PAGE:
Retinal ganglion cell loss in a rat ocular hypertension model is sectorial and involves early optic nerve axon loss

Ileana Soto, Mary E. Pease, Janice L. Son, Xiaohai Shi, Harry A. Quigley, Nicholas Marsh-Armstrong

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71 Scopus citations


PURPOSE. Previous analyses of the DBA/2J mouse glaucoma model show a sectorial degeneration pattern suggestive of an optic nerve head insult. In addition, there are large numbers of retinal ganglion cells (RGCs) that cannot be retrogradely labeled but maintain RGC gene expression, and many of these have somatic phosphorylated neurofilament labeling. Here the authors further elucidate these features of glaucomatous degeneration in a rat ocular hypertension model. METHODS. IOP was elevated in Wistar rats by translimbal laser photocoagulation. Retina whole mounts were analyzed for Sncg mRNA in situ hybridization, fluorogold (FG) retrograde labeling, and immunohistochemistry for phosphorylated neurofilaments (pNF) at 10 and 29 days after IOP increase. A novel automatic method was used to estimate axon numbers in plastic sections of optic nerves. RESULTS. Sncg mRNA was confirmed as a specific marker for RGCs in rat. Loss of RGCs after IOP elevation occurred in sectorial patterns. Sectors amid degeneration contained RGCs that were likely disconnected because these had pNF in their somas and dendrites, were not labeled by FG, and were associated with reactive plasticity within the retina. Most of the axon loss within the optic nerve already occurred by 10 days after the onset of IOP elevation. CONCLUSIONS. These data demonstrate that the pattern of RGC loss after laser-induced ocular hypertension in rats is similar to that previously reported in DBA/2J mice. The results support the view that in glaucoma RGC axons are damaged at the optic nerve head and degenerate within the optic nerve before there is loss of RGC somas.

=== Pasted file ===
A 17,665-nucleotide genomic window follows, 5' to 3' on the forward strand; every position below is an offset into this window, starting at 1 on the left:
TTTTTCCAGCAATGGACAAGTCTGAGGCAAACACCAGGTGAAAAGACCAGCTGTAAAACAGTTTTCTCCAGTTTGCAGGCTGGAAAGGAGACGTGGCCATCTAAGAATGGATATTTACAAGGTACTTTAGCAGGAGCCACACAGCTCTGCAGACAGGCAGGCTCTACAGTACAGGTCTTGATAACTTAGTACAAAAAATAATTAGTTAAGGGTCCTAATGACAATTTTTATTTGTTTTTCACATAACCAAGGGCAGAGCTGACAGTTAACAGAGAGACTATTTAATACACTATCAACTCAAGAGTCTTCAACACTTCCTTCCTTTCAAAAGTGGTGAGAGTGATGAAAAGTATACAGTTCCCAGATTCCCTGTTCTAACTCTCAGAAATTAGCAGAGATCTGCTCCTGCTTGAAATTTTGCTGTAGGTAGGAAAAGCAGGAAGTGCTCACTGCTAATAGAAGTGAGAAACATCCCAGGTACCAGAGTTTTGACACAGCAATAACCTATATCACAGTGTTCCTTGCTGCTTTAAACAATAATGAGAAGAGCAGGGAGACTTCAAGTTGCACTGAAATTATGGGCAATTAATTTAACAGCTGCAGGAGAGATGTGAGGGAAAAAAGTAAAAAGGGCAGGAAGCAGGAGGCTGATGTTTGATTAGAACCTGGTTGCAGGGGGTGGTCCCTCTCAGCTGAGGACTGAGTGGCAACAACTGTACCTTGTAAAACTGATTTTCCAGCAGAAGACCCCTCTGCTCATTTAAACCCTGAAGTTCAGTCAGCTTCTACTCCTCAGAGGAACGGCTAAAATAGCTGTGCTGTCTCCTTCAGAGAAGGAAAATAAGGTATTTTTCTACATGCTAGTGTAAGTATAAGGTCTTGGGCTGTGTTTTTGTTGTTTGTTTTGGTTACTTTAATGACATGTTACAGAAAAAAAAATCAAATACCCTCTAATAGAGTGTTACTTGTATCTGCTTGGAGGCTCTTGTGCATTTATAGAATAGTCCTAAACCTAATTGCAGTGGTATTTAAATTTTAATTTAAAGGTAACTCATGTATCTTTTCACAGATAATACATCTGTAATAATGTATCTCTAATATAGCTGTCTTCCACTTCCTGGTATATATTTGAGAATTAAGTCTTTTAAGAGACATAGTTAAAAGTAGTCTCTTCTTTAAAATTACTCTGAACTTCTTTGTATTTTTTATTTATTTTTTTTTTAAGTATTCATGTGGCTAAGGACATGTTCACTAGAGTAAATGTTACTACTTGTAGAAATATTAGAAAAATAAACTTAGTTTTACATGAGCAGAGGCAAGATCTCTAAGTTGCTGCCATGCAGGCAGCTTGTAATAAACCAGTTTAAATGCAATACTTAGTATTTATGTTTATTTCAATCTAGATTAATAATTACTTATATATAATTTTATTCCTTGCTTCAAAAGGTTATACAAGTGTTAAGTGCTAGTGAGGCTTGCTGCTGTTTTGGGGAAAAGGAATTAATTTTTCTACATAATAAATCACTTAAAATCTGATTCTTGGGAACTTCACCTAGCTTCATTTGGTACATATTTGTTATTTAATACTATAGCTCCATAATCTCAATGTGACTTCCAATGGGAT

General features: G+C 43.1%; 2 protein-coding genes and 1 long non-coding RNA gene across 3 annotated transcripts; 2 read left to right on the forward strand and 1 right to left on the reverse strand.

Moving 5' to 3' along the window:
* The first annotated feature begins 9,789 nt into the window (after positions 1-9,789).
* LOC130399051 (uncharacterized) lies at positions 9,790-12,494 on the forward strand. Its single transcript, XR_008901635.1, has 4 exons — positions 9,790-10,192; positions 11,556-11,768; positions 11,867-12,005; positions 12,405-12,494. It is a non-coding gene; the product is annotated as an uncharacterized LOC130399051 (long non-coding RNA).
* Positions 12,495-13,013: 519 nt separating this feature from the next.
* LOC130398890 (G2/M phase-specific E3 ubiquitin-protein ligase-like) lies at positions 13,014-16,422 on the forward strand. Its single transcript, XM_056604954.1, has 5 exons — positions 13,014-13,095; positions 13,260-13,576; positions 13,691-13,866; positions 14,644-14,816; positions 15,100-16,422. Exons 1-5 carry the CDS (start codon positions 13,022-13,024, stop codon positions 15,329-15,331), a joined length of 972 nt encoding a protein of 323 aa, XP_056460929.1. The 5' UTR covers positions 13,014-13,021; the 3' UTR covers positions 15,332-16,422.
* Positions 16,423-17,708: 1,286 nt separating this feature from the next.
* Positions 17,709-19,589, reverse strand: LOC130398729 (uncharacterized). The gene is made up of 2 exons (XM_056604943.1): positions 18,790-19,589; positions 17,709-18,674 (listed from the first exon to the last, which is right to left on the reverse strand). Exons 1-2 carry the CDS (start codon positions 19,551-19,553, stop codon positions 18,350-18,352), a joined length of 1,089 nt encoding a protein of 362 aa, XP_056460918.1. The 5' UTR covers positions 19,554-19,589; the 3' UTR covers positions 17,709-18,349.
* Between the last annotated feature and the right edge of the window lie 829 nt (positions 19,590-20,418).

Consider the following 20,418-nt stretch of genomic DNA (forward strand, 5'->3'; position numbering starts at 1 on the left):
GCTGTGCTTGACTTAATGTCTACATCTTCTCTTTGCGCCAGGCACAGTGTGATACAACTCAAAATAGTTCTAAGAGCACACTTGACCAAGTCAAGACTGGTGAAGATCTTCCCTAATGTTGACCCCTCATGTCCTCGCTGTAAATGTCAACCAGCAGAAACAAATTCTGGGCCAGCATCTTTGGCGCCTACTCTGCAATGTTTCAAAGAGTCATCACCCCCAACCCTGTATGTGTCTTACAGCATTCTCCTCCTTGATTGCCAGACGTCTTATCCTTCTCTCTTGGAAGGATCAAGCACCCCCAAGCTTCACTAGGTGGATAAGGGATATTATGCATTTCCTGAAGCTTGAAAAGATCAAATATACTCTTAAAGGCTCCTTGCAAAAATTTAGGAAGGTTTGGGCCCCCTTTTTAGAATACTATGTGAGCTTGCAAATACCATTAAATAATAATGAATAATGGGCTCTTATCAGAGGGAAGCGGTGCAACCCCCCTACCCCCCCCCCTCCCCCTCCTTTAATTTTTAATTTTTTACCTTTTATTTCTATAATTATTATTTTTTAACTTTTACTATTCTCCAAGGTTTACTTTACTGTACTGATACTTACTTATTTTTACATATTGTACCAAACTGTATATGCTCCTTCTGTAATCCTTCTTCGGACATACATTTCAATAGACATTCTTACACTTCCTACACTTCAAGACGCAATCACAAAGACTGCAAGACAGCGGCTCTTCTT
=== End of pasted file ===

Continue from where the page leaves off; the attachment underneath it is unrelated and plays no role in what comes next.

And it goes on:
Original languageAmerican English
Pages (from-to)434-441
Number of pages8
JournalInvestigative Ophthalmology and Visual Science
Issue number1
StatePublished - Jan 2011
Externally publishedYes

ASJC Scopus subject areas

  • Ophthalmology
  • Sensory Systems
  • Cellular and Molecular Neuroscience

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